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Obama's Jobs Plan

Jobs and the Economy: What to Expect in the Next 4 Years

The election may be over, but now the hard work starts — or in this case, continues. President Obama has had the tough job of reviving an economy that's the worst the nation has seen since the Great Depression. And while more than 12 million Americans remain unemployed, numbers are starting to improve. In the spirit of the president's reelection last night, let's take a look at what the next four years will look like under his plan for taxes, job creation, and the national debt.


"We can help big factories and small businesses double their exports, and if we choose this path, we can create a million new manufacturing jobs in the next four years," Obama said in his 2012 Democratic National Convention speech in September. That plan seems to be working, albeit slowly. In October, manufacturers added 13,000 jobs after getting rid of 27,000 in August and September.

Through his plan to promote green energy, Obama said he could create more than 600,000 new jobs by the end of the decade.

Something he echoed throughout his 2012 campaign, Obama promised to get rid of tax breaks for companies that outsource jobs overseas; he's also said he will provide incentives for companies so they have more money to hire from within the US.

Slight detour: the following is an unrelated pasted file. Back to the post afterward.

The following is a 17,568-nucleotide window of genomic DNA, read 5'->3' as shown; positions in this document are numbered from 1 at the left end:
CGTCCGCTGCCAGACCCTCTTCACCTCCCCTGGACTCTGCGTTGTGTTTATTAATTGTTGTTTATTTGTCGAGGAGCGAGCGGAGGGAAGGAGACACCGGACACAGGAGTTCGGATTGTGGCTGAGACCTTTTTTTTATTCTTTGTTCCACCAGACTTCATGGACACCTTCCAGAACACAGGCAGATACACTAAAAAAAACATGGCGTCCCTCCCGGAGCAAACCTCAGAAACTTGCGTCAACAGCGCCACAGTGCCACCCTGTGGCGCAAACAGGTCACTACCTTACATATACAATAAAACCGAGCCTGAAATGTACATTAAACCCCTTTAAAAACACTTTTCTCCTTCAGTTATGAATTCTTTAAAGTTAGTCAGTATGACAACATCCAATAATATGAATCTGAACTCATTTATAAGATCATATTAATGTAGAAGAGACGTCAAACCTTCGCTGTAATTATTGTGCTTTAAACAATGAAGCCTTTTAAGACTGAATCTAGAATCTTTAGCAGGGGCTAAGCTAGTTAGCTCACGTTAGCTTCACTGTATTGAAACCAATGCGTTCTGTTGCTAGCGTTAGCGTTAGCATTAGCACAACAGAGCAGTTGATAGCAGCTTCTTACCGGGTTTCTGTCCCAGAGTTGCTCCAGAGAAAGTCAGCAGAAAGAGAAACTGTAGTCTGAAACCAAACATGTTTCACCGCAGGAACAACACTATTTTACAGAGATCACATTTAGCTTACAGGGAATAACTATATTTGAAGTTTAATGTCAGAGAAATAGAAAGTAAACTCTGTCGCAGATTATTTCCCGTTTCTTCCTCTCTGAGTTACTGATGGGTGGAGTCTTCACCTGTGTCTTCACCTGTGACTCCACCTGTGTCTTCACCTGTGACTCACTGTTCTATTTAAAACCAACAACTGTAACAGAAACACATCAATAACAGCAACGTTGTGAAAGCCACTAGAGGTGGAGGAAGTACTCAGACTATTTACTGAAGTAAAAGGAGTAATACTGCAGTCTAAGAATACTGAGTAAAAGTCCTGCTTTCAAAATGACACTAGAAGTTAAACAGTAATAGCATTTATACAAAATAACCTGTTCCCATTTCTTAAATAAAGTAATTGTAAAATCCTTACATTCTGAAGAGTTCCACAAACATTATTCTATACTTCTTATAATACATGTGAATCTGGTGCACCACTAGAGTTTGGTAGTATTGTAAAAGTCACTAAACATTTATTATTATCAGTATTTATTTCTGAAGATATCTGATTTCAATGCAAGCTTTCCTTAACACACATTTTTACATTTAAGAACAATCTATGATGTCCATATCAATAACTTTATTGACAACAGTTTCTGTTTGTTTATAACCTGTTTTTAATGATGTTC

When it comes to job training, Obama has pledged to put $3 billion into helping nearly 22 million workers.


Although in his first term he renewed Bush-era tax cuts for upper-class Americans as a compromise with Republicans, Obama now promises to increase those tax rates. Individuals making over $200,000 should expect higher taxes, as should people making more than $1 million, who will be expected to pay a share of 30 percent.

Obama doesn't want the rest of Americans to experience any tax increases; he is also trying to make tax breaks for lower-income Americans more permanent.

The National Debt

By strategies like increasing taxes on the wealthy and ending the wars in Iraq and Afghanistan, Obama plans to cut the national deficit by $4 trillion over the next 10 years.

Image Source: Getty
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